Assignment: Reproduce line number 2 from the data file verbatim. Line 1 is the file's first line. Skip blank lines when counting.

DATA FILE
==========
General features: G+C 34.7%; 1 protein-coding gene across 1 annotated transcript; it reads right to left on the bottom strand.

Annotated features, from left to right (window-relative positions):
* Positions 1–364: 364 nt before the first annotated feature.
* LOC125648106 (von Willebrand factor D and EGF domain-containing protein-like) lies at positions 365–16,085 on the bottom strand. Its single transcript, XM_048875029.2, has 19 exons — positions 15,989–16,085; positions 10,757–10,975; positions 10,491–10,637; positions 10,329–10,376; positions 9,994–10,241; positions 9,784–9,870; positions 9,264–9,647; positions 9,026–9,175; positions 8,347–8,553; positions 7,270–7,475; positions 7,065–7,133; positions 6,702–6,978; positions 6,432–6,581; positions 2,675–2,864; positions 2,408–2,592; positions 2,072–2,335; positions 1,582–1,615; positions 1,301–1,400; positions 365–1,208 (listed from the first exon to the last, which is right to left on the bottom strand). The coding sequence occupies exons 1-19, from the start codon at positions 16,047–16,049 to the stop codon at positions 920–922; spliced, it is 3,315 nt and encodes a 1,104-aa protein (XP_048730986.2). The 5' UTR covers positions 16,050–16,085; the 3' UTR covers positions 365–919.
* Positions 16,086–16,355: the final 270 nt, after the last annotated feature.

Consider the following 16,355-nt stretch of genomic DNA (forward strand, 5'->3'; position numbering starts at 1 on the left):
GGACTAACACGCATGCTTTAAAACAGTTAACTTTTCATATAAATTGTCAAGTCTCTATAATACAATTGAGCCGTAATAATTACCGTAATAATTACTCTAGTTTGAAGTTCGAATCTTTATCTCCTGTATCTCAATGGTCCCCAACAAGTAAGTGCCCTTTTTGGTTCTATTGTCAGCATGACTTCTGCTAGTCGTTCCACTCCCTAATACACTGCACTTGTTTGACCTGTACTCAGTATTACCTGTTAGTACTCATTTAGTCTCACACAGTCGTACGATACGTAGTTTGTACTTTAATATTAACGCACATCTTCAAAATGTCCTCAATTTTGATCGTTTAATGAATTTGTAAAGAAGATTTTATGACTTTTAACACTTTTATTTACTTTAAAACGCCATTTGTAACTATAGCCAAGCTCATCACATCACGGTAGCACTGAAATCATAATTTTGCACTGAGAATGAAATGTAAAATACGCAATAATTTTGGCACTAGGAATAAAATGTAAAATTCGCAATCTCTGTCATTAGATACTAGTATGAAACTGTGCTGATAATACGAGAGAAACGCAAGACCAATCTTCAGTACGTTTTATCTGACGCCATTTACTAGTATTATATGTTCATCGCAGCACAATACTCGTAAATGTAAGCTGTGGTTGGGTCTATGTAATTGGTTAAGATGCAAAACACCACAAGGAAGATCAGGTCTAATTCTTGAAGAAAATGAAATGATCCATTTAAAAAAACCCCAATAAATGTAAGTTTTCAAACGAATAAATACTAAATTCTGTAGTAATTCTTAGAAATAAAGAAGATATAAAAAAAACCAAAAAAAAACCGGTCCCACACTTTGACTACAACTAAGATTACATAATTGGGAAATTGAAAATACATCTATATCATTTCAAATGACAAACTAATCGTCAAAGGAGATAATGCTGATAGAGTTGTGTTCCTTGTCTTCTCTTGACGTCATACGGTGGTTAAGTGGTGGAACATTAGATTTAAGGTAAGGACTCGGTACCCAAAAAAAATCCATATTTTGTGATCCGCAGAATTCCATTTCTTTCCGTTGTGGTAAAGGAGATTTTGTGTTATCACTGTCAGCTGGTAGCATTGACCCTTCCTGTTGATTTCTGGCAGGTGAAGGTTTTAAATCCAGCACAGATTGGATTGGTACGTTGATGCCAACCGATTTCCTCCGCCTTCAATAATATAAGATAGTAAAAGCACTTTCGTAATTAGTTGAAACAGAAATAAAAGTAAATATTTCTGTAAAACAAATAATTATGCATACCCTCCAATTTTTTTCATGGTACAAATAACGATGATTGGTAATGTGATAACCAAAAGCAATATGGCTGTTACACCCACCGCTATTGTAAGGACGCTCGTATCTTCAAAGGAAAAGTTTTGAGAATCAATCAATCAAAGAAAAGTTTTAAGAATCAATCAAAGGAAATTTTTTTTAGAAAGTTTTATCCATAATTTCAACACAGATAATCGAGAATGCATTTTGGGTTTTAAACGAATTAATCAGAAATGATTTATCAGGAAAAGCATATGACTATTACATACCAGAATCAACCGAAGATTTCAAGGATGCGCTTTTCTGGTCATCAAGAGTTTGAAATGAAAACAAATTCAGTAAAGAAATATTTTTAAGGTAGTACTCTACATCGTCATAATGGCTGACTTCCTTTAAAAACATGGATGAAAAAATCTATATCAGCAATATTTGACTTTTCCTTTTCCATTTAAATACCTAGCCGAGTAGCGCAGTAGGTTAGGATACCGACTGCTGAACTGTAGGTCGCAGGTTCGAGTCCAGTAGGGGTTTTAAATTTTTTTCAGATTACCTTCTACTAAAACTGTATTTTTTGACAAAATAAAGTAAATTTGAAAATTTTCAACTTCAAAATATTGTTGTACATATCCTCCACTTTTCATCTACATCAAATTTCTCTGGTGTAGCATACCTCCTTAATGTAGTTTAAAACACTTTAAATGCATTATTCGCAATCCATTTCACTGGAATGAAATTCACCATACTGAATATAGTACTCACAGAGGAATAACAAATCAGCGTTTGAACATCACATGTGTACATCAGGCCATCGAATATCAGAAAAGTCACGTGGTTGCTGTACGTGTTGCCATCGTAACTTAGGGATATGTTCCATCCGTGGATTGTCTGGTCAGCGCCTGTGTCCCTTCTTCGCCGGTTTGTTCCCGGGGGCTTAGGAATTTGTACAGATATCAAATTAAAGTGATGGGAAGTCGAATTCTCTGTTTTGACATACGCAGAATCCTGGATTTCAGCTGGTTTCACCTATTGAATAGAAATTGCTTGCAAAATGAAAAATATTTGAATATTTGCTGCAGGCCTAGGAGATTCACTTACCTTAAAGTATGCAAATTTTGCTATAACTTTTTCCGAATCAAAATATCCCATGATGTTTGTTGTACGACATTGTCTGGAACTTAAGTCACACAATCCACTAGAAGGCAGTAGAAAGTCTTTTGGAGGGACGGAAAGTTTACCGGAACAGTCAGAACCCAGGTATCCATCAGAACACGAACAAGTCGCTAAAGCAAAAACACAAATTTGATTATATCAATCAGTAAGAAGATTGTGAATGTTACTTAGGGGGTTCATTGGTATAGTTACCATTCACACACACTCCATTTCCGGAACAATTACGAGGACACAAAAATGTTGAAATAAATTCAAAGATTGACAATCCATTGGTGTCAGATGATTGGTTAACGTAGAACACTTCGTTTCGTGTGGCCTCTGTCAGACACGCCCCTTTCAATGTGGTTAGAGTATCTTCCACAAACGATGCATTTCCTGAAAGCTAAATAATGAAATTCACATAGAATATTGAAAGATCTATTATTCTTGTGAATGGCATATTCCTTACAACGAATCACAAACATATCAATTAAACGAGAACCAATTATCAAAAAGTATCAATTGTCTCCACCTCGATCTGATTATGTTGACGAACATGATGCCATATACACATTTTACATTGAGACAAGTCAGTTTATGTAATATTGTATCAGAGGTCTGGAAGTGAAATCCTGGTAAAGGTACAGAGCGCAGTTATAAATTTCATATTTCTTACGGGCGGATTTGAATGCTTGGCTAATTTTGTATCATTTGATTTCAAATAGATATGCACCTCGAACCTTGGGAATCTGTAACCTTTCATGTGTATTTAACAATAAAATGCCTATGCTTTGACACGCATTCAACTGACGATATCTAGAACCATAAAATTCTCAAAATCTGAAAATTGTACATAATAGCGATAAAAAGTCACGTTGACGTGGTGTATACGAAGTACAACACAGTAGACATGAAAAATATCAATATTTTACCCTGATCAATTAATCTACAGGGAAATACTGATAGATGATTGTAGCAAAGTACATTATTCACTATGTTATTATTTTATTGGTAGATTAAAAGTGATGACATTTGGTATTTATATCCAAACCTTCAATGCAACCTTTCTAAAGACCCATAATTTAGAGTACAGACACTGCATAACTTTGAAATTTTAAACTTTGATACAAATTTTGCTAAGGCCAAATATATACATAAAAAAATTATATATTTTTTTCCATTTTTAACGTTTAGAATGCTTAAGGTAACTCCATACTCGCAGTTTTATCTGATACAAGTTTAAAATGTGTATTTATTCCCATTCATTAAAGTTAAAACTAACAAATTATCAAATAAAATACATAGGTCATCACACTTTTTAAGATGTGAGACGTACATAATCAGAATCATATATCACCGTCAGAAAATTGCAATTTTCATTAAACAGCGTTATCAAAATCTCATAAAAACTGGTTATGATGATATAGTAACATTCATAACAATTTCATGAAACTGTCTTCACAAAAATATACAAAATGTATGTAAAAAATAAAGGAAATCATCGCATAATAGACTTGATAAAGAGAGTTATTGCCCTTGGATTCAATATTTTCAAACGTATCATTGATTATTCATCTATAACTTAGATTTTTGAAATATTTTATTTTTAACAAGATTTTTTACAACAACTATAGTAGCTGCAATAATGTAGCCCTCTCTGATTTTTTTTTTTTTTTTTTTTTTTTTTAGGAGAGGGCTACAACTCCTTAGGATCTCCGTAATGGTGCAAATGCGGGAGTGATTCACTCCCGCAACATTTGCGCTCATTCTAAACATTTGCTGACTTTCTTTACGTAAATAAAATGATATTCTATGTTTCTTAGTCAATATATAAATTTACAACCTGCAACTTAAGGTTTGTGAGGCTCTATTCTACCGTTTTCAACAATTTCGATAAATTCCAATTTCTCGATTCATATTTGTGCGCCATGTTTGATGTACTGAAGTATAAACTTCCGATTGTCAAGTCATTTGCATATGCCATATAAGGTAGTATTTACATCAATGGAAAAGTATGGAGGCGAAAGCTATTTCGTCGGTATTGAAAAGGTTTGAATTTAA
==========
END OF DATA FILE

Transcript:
Annotated features, from left to right (window-relative positions):